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Selling Art on eBAy: an Artist's Life

kristena briem-west

I graduated with a Master’s in Transformative Arts and Consciousness from JFK University Berkeley, in 2002. At that time I had been a life-long artist and had worked with medicine men and women learning traditional shamanic techniques for many years. The question that lived in my heart during years of training and still resides questioning is, “What makes Art sacred?”

I went on to complete another year training in Goethean Studies at Rudolf Steiner college and came back home to Santa Barbara five years after I left. I had left a full-time counseling practice, running two groups a week for men and women called Alchemy and a long-term partner to follow a dream. I had to start over in 2005 and on my own.

So I decided to sell art online, as we know, its  a world market. I had been an “art consultant” in New Orleans on Rue Royal all the way to Rodeo Drive back in the day.  I tried selling paintings for a few hundred dollars to start, but the listing fees then $25 for a “featured” listing (remember those?) on top of high list fee was a nightmare. But I ran into a friend that I had gone to art school when I was young. We were both standing in line at the post office with art to ship. I told her I was trying to sell on eBay (which if you remember sold CHEAP ART!- that was it’s keyword! ugh!) She told me SHE was selling on eBay and she figured out the strategy that worked.

I was agog! It was grim necessity for me to conquer this format of online selling. She said, do 4 sketches, list 4 per day in the same category at, now here is the kicker, $9.99 each! I couldn’t believe it. Me? All my years of training to learn how to make sacred art with shamans, just completing a MA with two major exhibitions in Berkeley, give art away at $9.99? NO WAY! Was I going to lower myself. You know that feeling?

But I need to make a living, Right Now. So, I tried it. I did exactly as she recommended and I made $750 in two weeks. I didn’t look back. Now, I know it’s hard to believe but I sold over 2,700 or 3,500 works of art ( I can’t remember exactly) And I built a marvelous art business concentrating on positive messages, nudes ( I am a figurative artist) and larger paintings. Yes I sold for higher prices as I added a store.

Lets talk about making  “cheap art” for a world market.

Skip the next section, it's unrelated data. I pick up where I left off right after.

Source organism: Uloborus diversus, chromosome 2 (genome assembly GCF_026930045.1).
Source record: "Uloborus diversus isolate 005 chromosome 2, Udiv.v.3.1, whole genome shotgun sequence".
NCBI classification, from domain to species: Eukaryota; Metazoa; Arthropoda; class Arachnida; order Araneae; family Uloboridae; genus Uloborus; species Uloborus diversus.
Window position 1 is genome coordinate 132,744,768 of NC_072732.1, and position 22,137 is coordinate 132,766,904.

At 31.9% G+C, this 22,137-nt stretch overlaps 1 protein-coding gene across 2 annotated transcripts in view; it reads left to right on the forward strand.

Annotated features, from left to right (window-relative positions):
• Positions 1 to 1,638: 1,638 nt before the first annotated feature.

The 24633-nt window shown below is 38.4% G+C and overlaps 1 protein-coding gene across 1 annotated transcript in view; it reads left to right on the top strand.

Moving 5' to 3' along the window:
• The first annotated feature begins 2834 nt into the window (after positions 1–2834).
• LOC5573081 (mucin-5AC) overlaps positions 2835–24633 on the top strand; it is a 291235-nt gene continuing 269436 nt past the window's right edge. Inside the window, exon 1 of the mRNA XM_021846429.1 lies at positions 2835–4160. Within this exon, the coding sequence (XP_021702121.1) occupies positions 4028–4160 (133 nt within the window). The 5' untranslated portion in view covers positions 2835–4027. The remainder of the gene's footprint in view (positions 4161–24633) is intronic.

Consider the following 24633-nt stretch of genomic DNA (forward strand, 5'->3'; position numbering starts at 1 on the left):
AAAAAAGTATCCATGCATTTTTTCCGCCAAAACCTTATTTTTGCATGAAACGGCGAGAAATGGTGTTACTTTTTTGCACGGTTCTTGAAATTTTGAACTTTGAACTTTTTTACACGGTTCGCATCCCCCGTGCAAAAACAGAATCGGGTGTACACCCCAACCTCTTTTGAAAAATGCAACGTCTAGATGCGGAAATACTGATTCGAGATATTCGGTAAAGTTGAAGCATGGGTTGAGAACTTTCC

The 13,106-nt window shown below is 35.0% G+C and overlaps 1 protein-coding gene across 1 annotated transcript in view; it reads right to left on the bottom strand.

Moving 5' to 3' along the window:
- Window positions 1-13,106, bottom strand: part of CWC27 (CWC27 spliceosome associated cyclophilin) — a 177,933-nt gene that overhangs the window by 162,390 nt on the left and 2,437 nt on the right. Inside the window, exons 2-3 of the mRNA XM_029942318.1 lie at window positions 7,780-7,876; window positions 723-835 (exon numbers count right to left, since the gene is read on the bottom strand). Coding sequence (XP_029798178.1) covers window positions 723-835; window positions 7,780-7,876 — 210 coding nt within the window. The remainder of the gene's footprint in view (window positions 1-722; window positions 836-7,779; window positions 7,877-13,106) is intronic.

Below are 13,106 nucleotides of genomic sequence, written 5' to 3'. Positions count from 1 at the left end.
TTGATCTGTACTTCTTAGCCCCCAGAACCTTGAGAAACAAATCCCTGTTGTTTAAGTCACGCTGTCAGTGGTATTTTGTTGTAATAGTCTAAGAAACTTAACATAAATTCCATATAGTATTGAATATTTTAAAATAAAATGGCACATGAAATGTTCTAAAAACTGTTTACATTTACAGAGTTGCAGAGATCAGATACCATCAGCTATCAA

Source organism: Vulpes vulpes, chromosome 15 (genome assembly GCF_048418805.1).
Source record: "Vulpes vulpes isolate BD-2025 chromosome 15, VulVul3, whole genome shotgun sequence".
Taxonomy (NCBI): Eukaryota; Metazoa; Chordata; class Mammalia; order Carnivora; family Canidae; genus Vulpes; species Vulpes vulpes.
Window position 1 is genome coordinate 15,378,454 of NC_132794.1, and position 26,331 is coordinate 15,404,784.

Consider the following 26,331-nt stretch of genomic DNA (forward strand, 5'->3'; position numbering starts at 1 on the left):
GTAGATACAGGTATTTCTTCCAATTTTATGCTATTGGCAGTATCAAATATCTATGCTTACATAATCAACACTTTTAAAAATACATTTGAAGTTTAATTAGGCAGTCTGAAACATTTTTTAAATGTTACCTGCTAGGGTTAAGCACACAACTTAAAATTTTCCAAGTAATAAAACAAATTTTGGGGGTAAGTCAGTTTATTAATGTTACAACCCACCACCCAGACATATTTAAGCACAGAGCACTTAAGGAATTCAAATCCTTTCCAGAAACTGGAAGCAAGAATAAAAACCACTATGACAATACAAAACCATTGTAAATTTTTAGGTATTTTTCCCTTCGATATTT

• PROS
  • make art every day
  • financial reward
  • build a customer base
  • great feedback
  • folks feel they are “getting a deal!”
  • hone your skills
  • learn the online marketplace
  • learn how to run a business
  • work with various media
  • dedication to craft
  • become a better artist (you have to!)
  • experimenting is easy
  • they are not masterpieces less angst
  • happy mistakes that lead further
  • independence & can work from home
  • see your story emerging on a daily art journal
  • CONS
  • no real-time spent on each piece because of low financial return
  • have to create a huge body of art to make larger amounts of money
  • skimming the surface of art making
  • the body takes a hit as you are churning out product
  • what do you sell a print for if your art is only $10?
  • exhaustion Sisyphus* forever rolling rock up a hill
  • my own “real” art making suffered no time to engage
  • the sense that this is not “it” but you need the daily funds coming into PayPal. Needs Must as they say.
  • my working arm & hands eventually gave out even with nightly castor oil packs

*Sisyphus: was punished for his deceitfulness by being forced to roll an immense boulder up a hill, only to watch it roll back down, repeating this action for eternity.

Now all this was back in the day, I do not say that this strategy will work today. eBay has changed all the default settings, and it’s not the same game plan. But what a life lesson! Grim Necessity led me to basically giving away art, which let me tell you is a very humbling process, and I did become a better and a successful artist.

But was I making sacred art? Art with a healing intention? Only on a very small-scale, a $9.99 version of sacred art. Adding text in painting was new in 2005, the was the beginning of the “scrap-book” craze that let everyone out of the closet as artists. (thank goddess) When I blew out my right arm after years of this, I decided to switch to my second love fashion design. Now, eleven years later I design a batik and silk evening wear line & sell clothing online.

Easier in some ways, but one of the most important lessons I learned was to Never Give Up. Dedication, resilience, perseverance, and an indomitable will focused on your intention will bring positive results. So, if your longing to sell art, crafts, jewelry, what-ever it is, go for it.


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